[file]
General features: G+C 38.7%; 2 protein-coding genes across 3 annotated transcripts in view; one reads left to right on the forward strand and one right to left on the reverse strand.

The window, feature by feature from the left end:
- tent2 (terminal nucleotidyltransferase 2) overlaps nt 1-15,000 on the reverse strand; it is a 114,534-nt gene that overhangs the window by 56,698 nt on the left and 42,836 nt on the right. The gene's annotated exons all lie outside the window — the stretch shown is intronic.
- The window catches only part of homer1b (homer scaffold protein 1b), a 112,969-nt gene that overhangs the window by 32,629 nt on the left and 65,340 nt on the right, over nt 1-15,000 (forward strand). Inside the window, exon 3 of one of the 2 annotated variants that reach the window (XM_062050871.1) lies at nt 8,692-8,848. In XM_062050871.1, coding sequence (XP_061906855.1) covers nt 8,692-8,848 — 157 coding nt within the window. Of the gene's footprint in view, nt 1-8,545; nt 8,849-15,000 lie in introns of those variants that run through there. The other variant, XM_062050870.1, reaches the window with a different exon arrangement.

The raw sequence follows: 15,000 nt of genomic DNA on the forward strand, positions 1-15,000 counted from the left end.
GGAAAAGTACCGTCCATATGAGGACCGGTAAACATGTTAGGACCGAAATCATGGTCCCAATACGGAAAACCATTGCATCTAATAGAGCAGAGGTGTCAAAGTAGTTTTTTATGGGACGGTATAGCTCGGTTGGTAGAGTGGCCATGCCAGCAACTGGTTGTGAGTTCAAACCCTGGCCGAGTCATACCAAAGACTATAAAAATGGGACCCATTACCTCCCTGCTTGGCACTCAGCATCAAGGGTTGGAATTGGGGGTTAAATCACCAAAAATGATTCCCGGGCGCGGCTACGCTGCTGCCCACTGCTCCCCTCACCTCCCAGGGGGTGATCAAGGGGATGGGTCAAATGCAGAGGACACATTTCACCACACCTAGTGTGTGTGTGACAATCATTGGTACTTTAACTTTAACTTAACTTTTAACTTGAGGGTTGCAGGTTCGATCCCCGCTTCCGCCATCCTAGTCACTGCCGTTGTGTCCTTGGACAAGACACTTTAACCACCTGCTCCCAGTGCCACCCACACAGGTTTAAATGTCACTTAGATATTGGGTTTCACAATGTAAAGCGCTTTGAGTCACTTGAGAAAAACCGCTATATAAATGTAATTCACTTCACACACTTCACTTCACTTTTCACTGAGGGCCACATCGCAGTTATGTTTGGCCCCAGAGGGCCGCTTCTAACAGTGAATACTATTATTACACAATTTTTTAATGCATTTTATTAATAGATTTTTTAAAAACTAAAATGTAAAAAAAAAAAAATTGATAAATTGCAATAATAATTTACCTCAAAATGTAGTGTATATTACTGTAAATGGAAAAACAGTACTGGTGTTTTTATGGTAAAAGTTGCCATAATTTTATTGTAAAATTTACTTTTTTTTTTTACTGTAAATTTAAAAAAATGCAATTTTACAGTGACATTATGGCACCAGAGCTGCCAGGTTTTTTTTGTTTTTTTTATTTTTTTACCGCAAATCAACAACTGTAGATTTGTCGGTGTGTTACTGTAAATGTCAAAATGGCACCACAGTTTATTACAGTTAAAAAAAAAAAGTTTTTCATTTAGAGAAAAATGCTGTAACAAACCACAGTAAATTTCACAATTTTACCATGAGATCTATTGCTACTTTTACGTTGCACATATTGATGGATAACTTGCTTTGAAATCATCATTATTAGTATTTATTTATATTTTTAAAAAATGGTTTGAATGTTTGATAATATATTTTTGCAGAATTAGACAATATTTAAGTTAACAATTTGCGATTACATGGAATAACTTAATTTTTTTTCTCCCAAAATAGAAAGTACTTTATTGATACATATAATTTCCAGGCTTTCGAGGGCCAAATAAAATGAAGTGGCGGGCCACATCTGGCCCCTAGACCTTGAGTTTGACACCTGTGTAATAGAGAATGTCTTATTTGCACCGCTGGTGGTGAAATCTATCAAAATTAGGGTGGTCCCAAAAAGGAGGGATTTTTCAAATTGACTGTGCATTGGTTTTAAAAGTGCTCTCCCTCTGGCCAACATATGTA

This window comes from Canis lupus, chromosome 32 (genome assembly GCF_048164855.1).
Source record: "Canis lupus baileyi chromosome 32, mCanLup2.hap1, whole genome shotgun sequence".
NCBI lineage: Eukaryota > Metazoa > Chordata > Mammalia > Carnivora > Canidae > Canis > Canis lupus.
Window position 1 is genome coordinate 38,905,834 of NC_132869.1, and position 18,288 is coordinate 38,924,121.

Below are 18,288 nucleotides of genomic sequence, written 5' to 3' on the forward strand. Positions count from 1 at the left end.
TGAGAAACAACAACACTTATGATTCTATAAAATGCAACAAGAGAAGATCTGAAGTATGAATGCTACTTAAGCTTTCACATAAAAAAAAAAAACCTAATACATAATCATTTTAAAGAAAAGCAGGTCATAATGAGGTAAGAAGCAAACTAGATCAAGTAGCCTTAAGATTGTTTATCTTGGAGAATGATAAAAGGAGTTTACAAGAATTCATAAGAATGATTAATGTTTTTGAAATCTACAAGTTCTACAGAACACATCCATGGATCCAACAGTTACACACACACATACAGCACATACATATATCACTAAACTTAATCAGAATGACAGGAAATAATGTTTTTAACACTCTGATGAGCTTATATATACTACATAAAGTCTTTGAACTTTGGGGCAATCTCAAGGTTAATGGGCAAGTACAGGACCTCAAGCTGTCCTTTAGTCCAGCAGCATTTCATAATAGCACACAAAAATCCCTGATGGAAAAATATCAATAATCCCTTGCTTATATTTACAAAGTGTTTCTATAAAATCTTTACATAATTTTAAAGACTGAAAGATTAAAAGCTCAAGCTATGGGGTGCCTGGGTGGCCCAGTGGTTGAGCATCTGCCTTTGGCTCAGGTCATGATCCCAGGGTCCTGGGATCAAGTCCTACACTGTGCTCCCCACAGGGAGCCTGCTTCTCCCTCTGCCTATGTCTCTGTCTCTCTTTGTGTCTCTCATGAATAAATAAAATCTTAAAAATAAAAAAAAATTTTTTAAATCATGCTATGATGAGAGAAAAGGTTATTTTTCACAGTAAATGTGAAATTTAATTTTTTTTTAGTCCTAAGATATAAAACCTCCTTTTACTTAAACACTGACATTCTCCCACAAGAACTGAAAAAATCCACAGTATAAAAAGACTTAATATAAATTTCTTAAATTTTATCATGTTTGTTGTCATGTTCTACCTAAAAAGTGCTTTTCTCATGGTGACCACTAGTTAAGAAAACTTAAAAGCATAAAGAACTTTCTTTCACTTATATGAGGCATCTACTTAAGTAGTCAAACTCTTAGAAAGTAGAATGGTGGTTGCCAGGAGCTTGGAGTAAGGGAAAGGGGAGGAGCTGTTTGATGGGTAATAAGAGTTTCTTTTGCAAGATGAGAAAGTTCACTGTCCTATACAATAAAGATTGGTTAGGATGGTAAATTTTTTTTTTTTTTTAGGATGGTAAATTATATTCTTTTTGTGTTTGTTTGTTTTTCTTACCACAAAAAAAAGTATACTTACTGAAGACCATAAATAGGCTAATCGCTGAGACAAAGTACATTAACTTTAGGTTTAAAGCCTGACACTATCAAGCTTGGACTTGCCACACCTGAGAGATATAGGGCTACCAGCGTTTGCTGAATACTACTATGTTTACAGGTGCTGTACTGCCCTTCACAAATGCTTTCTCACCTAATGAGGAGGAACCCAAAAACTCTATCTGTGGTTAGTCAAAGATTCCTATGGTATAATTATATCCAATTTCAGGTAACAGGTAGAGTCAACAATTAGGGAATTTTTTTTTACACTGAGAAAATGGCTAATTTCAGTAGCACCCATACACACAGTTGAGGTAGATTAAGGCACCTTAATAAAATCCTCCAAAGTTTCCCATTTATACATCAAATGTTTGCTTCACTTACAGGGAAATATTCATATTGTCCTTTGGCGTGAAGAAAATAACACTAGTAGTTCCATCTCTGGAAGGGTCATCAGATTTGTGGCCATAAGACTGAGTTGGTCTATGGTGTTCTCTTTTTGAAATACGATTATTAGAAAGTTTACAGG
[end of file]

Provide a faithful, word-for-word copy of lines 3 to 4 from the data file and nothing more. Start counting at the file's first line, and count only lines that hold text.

- tent2 (terminal nucleotidyltransferase 2) overlaps nt 1-15,000 on the reverse strand; it is a 114,534-nt gene that overhangs the window by 56,698 nt on the left and 42,836 nt on the right. The gene's annotated exons all lie outside the window — the stretch shown is intronic.
- The window catches only part of homer1b (homer scaffold protein 1b), a 112,969-nt gene that overhangs the window by 32,629 nt on the left and 65,340 nt on the right, over nt 1-15,000 (forward strand). Inside the window, exon 3 of one of the 2 annotated variants that reach the window (XM_062050871.1) lies at nt 8,692-8,848. In XM_062050871.1, coding sequence (XP_061906855.1) covers nt 8,692-8,848 — 157 coding nt within the window. Of the gene's footprint in view, nt 1-8,545; nt 8,849-15,000 lie in introns of those variants that run through there. The other variant, XM_062050870.1, reaches the window with a different exon arrangement.